First, it is a good source of vitamins, including vitamin E which cannot be produced by the body.  Almonds are also high in calcium, magnesium, selenium, potassium, zinc, phosphorus and copper. 

What’s more, almonds also have a lowering effect on cholesterol levels. Regular consumption of almonds is associated with lower blood lipids. Lastly, almonds are a source of antioxidants and can boost the immune system. 

In sum, almond milk is a good source of calcium and healthy fats, making it a nutritious vegan milk.

Almond milk and allergies

Almonds are among the most common food allergens, i.e. milk, eggs, peanuts, tree nuts, soy, wheat, fish, shellfish, and sesame. Almonds fall under the tree nut category. 

If you have a tree nut allergy, almond milk may not be the best option for you. Contact my team of vegan dietitians to know which milk would meet your needs the best.

Almond milk

Coconut milk

Coconut milk plays a significant role in many cuisines around the world.

It is high in fat and provides flavour and texture to meals.  Coconut milk is also a good source of iron, calcium, potassium, magnesium, zinc, and vitamins C and E. 

However, coconut milk is not a good source of protein and must be consumed in moderation due to its high saturated fat content.

Oat milk

First, oat milk is popular for its mild taste and creamy texture. 

Further, oats have high nutritive value and are a good source of antioxidants. They are high in protein and contain dietary fibre, which contributes to increased satiety. Fibre is also known for its reducing effect on cholesterol. 

On the other hand, oat milk is lacking in calcium and is more expensive than other plant-based beverages.

Is oat milk gluten free?

Oats are naturally gluten-free and safe for celiac disease and gluten-free diets. However, oat products often get cross-contaminated with wheat gluten during production. When looking for gluten-free oat, look for the gluten-free certification on the labels.

coco milk

Which vegan milk is right for you?

Choose the most enjoyable beverage

As a vegan dietitian, I believe one of the most important criteria to consider when choosing the right plant-based milk is personal preferences. Choose the vegan milk that is the most pleasant to you.

Read the nutrition label

Reading the food label can be a great way to evaluate if a specific milk is tailored to your needs. Here is what to look for when reading the label, nutrition fact table, and ingredients list.

Choose fortified vegan beverages 

Although plant-based milks have multiple health benefits, most are lacking in essential nutrients. Choose milks fortified with added calcium, vitamin D, and vitamin B12. 

A word on homemade vegan milks

Homemade milks are usually simple to make, versatile, and delicious. However, they can be less nutritious, than fortified milks available at the grocery store. 

If you are choosing to make your plant-based beverage at home, make sure you have other good sources of vitamin D, B12, and calcium in your vegan diet.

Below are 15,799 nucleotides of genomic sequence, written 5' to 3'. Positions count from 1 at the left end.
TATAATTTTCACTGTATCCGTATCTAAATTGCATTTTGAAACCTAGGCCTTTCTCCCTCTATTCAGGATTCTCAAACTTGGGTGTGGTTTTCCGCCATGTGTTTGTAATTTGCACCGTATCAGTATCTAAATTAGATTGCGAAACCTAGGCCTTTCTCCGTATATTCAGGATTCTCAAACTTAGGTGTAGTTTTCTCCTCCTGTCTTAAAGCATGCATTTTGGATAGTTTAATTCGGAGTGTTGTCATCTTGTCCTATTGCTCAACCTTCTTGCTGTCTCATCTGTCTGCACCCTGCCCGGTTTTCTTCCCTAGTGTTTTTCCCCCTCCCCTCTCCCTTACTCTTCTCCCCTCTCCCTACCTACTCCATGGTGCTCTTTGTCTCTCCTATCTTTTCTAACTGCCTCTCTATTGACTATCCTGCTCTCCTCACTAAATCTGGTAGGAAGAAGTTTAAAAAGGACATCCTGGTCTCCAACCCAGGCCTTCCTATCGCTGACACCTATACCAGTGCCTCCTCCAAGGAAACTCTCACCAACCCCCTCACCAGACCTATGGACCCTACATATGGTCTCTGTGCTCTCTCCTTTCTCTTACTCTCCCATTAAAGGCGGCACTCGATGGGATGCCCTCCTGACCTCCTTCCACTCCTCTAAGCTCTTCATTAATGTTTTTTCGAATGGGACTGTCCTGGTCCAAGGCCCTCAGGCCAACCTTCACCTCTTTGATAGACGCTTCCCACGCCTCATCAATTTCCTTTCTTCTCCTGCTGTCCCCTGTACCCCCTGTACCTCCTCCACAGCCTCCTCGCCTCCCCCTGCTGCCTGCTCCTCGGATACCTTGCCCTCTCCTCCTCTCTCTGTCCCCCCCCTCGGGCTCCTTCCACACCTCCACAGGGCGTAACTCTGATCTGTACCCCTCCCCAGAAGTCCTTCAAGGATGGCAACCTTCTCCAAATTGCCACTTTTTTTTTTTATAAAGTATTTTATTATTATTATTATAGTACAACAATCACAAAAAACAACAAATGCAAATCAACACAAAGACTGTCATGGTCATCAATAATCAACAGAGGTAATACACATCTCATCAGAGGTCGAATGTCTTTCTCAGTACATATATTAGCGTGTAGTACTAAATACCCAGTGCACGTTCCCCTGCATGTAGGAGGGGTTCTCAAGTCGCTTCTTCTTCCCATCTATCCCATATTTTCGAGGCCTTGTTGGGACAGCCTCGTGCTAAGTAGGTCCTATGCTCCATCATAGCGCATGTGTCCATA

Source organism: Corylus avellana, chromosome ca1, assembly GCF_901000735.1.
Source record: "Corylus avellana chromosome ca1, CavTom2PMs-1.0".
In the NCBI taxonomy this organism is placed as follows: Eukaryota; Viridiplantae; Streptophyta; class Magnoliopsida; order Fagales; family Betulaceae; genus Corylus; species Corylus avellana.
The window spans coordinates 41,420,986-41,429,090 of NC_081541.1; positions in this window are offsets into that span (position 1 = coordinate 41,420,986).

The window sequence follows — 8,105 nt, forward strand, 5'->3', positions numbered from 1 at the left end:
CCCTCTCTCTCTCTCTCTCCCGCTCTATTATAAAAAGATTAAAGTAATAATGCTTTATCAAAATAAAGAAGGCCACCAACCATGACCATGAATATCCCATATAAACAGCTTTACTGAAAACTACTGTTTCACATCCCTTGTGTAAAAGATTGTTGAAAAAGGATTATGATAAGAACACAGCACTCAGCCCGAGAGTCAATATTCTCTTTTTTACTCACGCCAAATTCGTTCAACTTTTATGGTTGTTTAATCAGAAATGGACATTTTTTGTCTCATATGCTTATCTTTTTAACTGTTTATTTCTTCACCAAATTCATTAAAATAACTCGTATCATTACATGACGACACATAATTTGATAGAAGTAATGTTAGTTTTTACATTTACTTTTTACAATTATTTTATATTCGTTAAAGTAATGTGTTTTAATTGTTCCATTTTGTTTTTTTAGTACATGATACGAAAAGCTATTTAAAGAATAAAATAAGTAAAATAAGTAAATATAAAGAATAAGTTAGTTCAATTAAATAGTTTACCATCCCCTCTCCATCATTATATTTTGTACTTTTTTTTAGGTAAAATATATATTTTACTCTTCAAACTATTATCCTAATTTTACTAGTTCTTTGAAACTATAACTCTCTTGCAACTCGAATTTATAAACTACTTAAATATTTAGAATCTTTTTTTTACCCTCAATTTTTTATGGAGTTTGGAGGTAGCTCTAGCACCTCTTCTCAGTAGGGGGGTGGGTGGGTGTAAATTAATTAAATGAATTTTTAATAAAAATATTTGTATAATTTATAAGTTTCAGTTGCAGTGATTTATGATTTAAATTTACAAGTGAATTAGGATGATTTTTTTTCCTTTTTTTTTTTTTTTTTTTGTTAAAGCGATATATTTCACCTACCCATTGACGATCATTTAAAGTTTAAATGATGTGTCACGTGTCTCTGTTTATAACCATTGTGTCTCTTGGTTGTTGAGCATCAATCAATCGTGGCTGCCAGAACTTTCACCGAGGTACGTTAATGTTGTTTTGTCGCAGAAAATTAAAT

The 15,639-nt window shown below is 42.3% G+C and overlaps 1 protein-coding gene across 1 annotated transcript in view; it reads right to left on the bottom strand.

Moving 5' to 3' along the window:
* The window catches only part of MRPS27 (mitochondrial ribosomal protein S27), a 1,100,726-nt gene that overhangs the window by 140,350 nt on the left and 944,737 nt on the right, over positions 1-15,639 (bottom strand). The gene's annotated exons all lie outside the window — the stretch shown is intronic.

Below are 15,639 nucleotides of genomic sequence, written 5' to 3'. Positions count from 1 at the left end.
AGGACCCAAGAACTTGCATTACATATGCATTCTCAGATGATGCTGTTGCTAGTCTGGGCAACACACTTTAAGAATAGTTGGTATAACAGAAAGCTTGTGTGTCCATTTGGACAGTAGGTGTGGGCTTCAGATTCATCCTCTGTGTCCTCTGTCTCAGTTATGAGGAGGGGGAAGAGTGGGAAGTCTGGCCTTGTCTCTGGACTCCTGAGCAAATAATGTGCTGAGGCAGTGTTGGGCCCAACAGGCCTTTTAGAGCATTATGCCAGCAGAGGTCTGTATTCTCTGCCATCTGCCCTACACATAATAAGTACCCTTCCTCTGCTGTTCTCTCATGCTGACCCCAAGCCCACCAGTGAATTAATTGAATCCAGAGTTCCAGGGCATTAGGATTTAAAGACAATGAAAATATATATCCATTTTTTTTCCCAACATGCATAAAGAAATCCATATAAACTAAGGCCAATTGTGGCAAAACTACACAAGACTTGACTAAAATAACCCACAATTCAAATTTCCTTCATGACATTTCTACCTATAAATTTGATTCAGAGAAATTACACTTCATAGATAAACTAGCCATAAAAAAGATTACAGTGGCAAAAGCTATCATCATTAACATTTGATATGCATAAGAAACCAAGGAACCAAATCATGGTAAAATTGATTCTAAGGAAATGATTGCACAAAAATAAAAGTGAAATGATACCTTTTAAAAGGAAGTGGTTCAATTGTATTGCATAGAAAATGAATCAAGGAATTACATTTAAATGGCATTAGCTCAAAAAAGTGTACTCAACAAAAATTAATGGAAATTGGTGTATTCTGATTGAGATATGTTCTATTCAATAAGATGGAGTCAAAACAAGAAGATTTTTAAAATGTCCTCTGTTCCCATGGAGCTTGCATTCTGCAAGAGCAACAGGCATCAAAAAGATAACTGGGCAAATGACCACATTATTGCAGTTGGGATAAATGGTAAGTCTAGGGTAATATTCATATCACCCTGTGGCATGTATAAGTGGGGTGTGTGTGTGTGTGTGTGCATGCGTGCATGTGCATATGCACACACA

For more information on B12, check out my article on vegan food sources high in vitamin B12.

Choose beverages without added sweeteners 

Choose unsweetened or original versions of your favourite vegan milk to limit added sugar. Refer to the nutrition label to know the sugar content in a regular portion. 

On the nutrition fact table, a percentage of the daily value (%DV) of 5% and less is considered low, and 15% and more is considered high. For nutrients you want to prioritize such as vitamin B12 or fibre, look for the highest values. For nutrients you want to limit, such as added sugar, aim for the lowest values.

Prioritize beverages with the fewest ingredients

Some plant-based milks can have added flavours, colour, or other food additives, such as non-organic emulsifiers and gums. 

Pick a vegan milk with few ingredients. This indicates that the beverage was minimally processed.   

Select a vegan milk adapted to your nutrition requirements

Another thing to consider when choosing a vegan milk is the nutrient composition. For instance, soy milk is high in protein, while coconut milk is higher in saturated fat than most plant-based milks.  

Similarly, some vegan milks have added sugar, although the sugar content is generally below what is found in cow’s milk.  

Reach out to my team of vegan dietitians and let us help you choose the best non-dairy milk for you! 

plant-based milks

In summary, numerous nutritious and tasty vegan milk options are available at grocery stores nowadays. 

To benefit from the best nutrition profile, choose fortified vegan milks for your daily consumption. 

Furthermore, the taste, texture, and nutrient composition of vegan milks depend on the variety, the ingredients, and the brand. 

While one milk may be wonderful for your morning latte, another may be more adapted to baking. Try different types and different brands of vegan milk to find your favourites! 

Reach out to a vegan dietitian to know which vegan milk is the best choice for you, based on your nutrition goals, food allergies, and preferences.